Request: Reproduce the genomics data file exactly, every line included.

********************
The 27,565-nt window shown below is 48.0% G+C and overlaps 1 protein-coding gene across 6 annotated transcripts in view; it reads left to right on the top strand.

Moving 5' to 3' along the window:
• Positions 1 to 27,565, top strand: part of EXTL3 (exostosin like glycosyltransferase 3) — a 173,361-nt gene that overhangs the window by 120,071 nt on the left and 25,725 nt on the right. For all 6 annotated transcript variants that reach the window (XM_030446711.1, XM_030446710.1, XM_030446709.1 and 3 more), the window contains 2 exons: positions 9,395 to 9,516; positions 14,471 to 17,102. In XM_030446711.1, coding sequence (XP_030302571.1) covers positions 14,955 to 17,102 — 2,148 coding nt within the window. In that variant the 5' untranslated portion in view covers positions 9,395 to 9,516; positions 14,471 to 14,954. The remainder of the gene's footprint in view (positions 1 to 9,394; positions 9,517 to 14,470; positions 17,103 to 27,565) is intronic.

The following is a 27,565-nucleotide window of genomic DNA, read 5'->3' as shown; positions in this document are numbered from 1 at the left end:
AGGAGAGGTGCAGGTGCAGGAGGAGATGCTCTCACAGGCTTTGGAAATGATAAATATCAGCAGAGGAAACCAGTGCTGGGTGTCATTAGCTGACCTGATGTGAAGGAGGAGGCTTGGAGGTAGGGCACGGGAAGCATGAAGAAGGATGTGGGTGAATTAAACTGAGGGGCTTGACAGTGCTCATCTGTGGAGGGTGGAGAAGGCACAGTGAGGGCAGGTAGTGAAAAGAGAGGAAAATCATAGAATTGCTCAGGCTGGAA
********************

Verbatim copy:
The 27,565-nt window shown below is 48.0% G+C and overlaps 1 protein-coding gene across 6 annotated transcripts in view; it reads left to right on the top strand.

Moving 5' to 3' along the window:
• Positions 1 to 27,565, top strand: part of EXTL3 (exostosin like glycosyltransferase 3) — a 173,361-nt gene that overhangs the window by 120,071 nt on the left and 25,725 nt on the right. For all 6 annotated transcript variants that reach the window (XM_030446711.1, XM_030446710.1, XM_030446709.1 and 3 more), the window contains 2 exons: positions 9,395 to 9,516; positions 14,471 to 17,102. In XM_030446711.1, coding sequence (XP_030302571.1) covers positions 14,955 to 17,102 — 2,148 coding nt within the window. In that variant the 5' untranslated portion in view covers positions 9,395 to 9,516; positions 14,471 to 14,954. The remainder of the gene's footprint in view (positions 1 to 9,394; positions 9,517 to 14,470; positions 17,103 to 27,565) is intronic.

The following is a 27,565-nucleotide window of genomic DNA, read 5'->3' as shown; positions in this document are numbered from 1 at the left end:
AGGAGAGGTGCAGGTGCAGGAGGAGATGCTCTCACAGGCTTTGGAAATGATAAATATCAGCAGAGGAAACCAGTGCTGGGTGTCATTAGCTGACCTGATGTGAAGGAGGAGGCTTGGAGGTAGGGCACGGGAAGCATGAAGAAGGATGTGGGTGAATTAAACTGAGGGGCTTGACAGTGCTCATCTGTGGAGGGTGGAGAAGGCACAGTGAGGGCAGGTAGTGAAAAGAGAGGAAAATCATAGAATTGCTCAGGCTGGAA